1

I have a message to write where the recipient may encounter two problems. It is currently written like this:

"If you are having problem X or if you are having problem Y please contact Z."

I'm not sure if the second if is necessary or even allowed.

Should it be:

"If you are having problem X or you are having problem Y please contact Z."

Or even:

"If you are having problem X or problem Y please contact Z."

English isn't my primary language so I was hoping to get an answer here for the proper wording.

The criteria is the clearest and easiest to read message (which is proper English) wins.

6
+50

The first statement you suggested is fine, but as you noted, it isn't the shortest nor smoothest sentence.

Given that there are only two problems and only one suggested action, there is not a lot of ambiguity in the last formulation:

If you are having problem X or problem Y please contact Z.

However, the clarity of the sentence depends heavily on how the problems are worded! If the problem statements are very long, it might be good to start over with a new "if". For instance

If you have problems restarting your computer or configuring your router, then call our tech support

is very readable, whilst

If you are having problems restarting your computer due to the power button being stuck and the computer being too small for you hands, or opening the window, then please call our tech support

is a rather obnoxious statement.

Also, when you are using different formulations*, an extra "if" is essential:

If you are having problems opening your door, or if you are unable to find your keys, please contact the police

--

*As mentioned in the comments below, this is not quite precise enough. When using several different verb phrases, you need to separate them and using an extra 'if' can help with that.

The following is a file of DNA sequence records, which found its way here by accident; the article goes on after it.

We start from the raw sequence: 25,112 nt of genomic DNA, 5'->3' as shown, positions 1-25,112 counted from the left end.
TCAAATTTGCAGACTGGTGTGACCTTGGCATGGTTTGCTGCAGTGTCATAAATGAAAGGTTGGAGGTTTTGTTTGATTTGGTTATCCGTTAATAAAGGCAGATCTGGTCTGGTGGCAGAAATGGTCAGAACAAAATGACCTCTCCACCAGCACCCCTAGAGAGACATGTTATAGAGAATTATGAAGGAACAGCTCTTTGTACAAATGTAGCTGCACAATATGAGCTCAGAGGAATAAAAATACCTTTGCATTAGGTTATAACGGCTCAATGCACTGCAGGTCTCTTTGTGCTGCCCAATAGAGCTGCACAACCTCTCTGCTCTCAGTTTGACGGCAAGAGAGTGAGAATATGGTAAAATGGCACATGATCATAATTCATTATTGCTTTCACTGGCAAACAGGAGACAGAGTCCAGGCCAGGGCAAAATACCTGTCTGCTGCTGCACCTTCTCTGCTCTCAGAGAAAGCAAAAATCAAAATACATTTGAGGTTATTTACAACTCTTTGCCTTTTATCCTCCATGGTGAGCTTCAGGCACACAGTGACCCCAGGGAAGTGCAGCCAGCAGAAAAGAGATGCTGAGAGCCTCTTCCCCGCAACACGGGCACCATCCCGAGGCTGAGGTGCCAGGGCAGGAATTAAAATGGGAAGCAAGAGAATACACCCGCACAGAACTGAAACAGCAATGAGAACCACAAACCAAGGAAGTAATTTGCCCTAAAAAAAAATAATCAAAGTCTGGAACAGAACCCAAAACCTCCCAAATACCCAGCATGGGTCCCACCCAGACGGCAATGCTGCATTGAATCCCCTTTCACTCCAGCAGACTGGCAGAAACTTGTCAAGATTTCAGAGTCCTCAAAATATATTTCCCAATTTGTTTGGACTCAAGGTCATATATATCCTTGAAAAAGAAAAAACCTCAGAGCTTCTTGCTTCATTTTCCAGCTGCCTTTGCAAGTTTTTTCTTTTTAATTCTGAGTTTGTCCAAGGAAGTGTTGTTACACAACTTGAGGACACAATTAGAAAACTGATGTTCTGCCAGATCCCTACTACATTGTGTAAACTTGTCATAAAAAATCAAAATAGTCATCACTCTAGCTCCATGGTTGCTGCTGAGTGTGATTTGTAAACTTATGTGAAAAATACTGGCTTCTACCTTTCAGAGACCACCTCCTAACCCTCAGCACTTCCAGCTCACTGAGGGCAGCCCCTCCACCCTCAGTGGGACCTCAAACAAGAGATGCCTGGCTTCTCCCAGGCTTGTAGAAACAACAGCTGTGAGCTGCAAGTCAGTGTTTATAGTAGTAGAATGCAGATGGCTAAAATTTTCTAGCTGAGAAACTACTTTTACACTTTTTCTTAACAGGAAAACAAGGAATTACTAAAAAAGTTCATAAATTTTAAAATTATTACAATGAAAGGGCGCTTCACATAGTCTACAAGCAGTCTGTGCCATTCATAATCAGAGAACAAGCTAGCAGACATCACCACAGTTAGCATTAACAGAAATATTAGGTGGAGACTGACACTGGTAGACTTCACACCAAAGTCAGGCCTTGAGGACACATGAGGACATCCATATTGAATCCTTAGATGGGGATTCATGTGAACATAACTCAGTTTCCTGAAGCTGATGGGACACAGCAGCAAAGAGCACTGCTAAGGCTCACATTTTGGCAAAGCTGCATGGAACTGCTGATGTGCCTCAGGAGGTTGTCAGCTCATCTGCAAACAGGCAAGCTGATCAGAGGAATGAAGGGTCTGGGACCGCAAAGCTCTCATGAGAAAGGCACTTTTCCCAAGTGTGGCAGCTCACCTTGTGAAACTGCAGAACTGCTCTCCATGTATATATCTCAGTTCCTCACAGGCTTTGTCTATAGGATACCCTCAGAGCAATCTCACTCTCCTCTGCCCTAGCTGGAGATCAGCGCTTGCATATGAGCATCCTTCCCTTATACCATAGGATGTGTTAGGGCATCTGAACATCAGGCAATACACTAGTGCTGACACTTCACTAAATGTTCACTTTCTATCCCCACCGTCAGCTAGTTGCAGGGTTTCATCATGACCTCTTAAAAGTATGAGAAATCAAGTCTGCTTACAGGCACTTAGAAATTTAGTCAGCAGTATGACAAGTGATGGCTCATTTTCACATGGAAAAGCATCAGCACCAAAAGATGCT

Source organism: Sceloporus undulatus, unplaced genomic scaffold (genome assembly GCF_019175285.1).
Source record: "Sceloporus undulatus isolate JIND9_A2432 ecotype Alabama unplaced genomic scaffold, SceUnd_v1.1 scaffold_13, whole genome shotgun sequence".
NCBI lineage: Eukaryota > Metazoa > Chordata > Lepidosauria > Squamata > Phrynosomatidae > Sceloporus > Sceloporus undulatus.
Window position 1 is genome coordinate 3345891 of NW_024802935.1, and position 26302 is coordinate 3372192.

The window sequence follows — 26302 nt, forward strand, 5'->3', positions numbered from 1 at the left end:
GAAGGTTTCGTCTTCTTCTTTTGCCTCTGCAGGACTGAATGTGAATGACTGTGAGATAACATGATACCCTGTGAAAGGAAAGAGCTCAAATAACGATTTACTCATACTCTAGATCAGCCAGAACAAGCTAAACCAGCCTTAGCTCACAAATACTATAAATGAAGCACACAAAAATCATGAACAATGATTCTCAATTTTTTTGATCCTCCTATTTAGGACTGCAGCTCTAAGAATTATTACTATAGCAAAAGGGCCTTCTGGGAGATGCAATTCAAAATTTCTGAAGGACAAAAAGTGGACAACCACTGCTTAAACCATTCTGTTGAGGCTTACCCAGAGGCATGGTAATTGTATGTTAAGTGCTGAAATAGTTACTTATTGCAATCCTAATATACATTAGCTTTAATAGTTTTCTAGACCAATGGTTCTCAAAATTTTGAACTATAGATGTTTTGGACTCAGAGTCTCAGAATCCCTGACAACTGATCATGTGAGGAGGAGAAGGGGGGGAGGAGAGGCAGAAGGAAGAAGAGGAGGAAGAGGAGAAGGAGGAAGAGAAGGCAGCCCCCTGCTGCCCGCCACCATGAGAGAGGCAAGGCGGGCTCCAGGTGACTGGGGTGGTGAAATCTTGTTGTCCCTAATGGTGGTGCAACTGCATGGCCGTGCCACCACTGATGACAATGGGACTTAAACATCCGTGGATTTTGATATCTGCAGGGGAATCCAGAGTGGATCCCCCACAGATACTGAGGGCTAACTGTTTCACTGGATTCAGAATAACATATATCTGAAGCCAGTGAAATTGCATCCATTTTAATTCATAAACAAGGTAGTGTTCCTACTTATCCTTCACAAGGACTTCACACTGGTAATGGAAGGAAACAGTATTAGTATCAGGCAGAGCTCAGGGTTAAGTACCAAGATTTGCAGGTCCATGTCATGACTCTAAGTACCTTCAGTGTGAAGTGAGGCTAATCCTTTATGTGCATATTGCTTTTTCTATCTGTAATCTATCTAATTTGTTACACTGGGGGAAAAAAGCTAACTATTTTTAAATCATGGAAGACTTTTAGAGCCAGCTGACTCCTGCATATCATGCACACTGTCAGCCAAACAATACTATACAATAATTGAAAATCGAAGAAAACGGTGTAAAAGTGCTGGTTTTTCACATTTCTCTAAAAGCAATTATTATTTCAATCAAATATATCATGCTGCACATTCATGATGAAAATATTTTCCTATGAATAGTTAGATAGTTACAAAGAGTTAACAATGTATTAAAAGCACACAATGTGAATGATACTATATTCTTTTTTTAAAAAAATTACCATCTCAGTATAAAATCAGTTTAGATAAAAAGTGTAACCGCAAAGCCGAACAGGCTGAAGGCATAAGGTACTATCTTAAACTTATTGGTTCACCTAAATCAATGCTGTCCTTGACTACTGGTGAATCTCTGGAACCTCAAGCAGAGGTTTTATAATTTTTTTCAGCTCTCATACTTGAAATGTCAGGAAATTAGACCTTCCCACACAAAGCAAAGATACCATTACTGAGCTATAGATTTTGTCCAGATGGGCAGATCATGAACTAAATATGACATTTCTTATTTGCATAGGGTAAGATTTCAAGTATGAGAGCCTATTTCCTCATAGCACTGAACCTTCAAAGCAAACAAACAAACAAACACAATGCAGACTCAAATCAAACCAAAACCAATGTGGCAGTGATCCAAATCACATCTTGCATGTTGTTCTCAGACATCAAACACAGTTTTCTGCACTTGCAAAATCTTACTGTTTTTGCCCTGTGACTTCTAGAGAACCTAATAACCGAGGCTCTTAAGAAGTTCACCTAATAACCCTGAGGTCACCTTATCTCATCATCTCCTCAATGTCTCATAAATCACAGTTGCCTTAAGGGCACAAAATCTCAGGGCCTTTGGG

• +1 for a comprehensive answer. However, the last bit about using different verbs is too simplistic: it's not the missing "if", it's what's allowable after problem(s). For example, "having a problem opening your door or starting your car" is fine, since that's just a shortened form of "having a problem opening your door or a problem starting your car", where the structure [problem(s) + participle + object] is repeated. In your example, the second "if" is the opposite of essential, it's actually *superfluous. Could I suggest you edit this last section to instead make the relevant point ... – Chappo Hasn't Forgotten Monica Nov 30 '18 at 6:13
  • ... that if "problems" is followed by several verbal phrases (rather than clauses), they must each use the present participle. Hence, "If you are having problems opening your door or start your car" is wrong, similarly "opening your door or to start your car". Perhaps this is what you were aiming to say, and got sidetracked by the role of "if"? :-) – Chappo Hasn't Forgotten Monica Nov 30 '18 at 6:20

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